With the deadline for a federal carbon tax drawing ever closer — and promised provincial legislation looming — an interesting document hit the legislative table recently in Ottawa.
Julie Gelfand, the federal environmental commissioner, has tabled a series of five reports on various topics, ranging from funding for clean technologies to the federal government’s readiness to reduce greenhouse gases.
Of particular interest is her report entitled Adapting to the Impacts of Climate Change, which looks at the federal government’s own actions, through its various departments, in rising to this challenge.
It’s important to note this is a long-standing issue that has developed through the lifetime of the past several federal governments, beginning with 1992 United Nations Framework Convention on Climate Change and running through until today.
In political terms, that covers the last days of the Mulroney government, and the entirety of the Campbell, Chrétien, Martin and Harper governments, as well as the term of the current Trudeau government.
The picture she paints isn’t pretty. Despite a quarter-century of public policy and pronouncements, it appears there’s been little leadership in Ottawa at the departmental level, where the business of government actually happens.
It looks like, according to Gelfand’s report, words are easy and actions are hard.
She and her staff assessed the response of 19 federal departments and found them woefully lacking. Only five have “fully assessed” risks and taken any steps to address climate change issues within their area of responsibility, the report read. The other 14 have taken “little or no action” to address these risks.
In a bluntly worded document, she pulled few punches. Gelfand noted that while the government has $66 billion tied up in land, buildings, infrastructure such as bridges, and machinery, it has done little to assess the risks due to climate change or mitigate those risks.
The report was particularly scathing on the actions — or perhaps more accurately, the inactions — of the department of Environment and Climate Change Canada.
“Overall, we found that Environment and Climate Change Canada did not provide adequate leadership and guidance to other federal organizations to achieve adaptation objectives,” the report reads.
It went on to state the department didn’t fulfil its mandate to develop an action plan and “advance the framework across the federal government” and did not provide the tools and resources necessary to enable other government departments and agencies to understand and implement the policy goals of adapting to climate change risks.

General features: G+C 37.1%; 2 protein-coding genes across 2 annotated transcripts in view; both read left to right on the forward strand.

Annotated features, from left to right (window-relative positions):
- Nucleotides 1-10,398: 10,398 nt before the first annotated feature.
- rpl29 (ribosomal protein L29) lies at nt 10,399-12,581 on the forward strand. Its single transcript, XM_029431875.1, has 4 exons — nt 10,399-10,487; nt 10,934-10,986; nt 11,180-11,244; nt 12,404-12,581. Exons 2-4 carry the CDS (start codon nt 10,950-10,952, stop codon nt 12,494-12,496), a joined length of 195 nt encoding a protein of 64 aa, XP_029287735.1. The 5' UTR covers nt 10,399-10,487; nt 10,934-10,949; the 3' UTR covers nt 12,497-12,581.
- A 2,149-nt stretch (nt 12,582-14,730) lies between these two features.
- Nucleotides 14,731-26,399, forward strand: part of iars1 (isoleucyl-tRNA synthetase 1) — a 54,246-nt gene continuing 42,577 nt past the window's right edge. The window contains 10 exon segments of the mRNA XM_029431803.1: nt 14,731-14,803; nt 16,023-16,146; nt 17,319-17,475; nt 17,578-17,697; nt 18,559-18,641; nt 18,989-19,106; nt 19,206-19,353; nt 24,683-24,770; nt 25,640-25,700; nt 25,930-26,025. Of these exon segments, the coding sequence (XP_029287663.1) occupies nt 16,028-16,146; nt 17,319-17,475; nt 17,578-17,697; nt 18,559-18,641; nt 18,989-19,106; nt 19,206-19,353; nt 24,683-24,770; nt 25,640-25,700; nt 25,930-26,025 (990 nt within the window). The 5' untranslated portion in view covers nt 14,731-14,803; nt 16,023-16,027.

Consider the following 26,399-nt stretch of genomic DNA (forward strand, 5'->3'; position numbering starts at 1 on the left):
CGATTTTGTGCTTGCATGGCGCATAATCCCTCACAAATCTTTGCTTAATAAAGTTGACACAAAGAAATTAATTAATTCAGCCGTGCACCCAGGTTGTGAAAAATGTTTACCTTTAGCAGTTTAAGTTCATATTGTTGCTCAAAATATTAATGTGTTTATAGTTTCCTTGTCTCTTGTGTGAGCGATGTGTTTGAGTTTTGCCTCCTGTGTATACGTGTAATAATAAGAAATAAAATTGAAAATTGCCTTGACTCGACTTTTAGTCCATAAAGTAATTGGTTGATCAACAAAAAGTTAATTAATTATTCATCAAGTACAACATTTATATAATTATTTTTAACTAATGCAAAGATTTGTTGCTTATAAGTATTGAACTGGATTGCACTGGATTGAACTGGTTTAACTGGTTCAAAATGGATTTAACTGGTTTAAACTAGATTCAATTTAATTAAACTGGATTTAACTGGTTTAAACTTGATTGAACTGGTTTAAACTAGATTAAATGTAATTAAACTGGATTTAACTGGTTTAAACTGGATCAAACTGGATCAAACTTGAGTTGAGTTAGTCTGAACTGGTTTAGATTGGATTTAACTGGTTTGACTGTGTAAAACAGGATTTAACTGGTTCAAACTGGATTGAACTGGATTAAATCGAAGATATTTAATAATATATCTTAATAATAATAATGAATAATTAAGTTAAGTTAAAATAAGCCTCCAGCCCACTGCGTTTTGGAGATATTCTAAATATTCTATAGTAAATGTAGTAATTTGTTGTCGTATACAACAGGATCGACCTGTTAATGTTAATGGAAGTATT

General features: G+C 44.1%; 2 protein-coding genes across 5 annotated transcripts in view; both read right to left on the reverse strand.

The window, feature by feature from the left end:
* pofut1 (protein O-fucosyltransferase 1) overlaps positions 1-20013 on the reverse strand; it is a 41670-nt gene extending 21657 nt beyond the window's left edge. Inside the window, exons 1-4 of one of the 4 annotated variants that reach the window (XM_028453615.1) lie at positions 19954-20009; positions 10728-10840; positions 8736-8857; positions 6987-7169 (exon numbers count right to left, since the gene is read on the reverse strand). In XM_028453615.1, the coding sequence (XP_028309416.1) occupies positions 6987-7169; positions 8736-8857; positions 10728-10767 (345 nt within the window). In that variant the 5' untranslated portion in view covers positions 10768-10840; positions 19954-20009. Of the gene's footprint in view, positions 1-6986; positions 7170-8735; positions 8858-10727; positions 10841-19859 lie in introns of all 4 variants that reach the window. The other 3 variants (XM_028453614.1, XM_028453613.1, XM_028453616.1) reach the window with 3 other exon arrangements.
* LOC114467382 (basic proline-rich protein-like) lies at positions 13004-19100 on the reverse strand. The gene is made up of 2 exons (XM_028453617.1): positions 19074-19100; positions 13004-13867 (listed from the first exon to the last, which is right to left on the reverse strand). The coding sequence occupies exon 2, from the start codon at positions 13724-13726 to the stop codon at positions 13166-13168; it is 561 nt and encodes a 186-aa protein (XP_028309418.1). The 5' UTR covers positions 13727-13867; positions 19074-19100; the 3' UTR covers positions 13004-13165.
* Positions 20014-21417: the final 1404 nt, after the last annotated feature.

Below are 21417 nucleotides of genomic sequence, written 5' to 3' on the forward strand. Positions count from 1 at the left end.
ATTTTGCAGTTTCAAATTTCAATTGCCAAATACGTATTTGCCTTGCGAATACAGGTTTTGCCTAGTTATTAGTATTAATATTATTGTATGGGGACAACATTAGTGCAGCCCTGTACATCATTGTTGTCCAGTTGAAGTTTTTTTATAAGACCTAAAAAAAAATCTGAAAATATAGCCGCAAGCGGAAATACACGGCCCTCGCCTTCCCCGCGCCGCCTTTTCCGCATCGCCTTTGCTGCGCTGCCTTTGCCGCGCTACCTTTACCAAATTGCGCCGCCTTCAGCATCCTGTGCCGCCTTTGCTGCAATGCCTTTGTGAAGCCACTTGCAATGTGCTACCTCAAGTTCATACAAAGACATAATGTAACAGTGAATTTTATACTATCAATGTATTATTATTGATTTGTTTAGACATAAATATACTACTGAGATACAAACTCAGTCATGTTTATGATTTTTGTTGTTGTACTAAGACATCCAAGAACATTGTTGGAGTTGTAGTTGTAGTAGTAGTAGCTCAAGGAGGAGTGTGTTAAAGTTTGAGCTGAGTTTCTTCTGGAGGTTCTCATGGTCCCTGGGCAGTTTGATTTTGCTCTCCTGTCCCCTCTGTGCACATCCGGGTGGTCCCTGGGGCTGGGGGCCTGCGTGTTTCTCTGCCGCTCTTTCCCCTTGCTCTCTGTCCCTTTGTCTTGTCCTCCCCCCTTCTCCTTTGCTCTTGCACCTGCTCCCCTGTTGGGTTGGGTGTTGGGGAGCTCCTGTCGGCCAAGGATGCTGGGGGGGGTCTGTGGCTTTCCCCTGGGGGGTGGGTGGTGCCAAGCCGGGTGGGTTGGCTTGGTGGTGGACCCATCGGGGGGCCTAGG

She further noted the federal bureaucracy hasn’t attempted to meet 2020 reduction targets contained in the Pan-Canadian Framework on Clean Growth and Climate Change, endorsed in December 2016 by all provinces and territories except Saskatchewan and Manitoba. Instead the feds have now chosen to focus on a new 2030 target.
Manitoba’s own provincial government now seems, if not wholeheartedly, at least fully, committed to provincial action. It is promising the details of a “made-in-Manitoba” carbon policy in the coming weeks, ahead of the federal government’s 2018 deadline.
- Read more: Manitobans will see carbon price plan soon
Gelfand has made a number of specific recommendations in her report. Of particular note is a call for Environment and Climate Change Canada to assume its expected leadership role on the policy and the practical implementation within the federal government. This should include concrete and prioritized actions with accompanying timelines, clearly identified roles and responsibilities and regularly measuring and reporting progress on the plan, the report states.
She also called on departments including Agriculture and Agri-Food Canada, the Canadian Food Inspection Agency and Parks Canada, just to name a few, to get on board and analyze the risks within their areas and implement solutions.
One of the most important roles governments can perform is showing leadership and here the federal government’s very machinery seems to be failing.
Faced with an energy crisis in the late 1970s, for example, then U.S. president Jimmy Carter very publicly donned a sweater and turned down the thermostat in the White House.
Keeping a few rooms a few degrees cooler wasn’t going to solve the problem, but Carter understood that if he wanted his fellow citizens to take the issue seriously, he and his administration had to lead by example.
If the federal government expects Canadians to make the necessary sacrifices — and there will be some sacrifices — to address climate change, it needs to set a similar standard of leadership.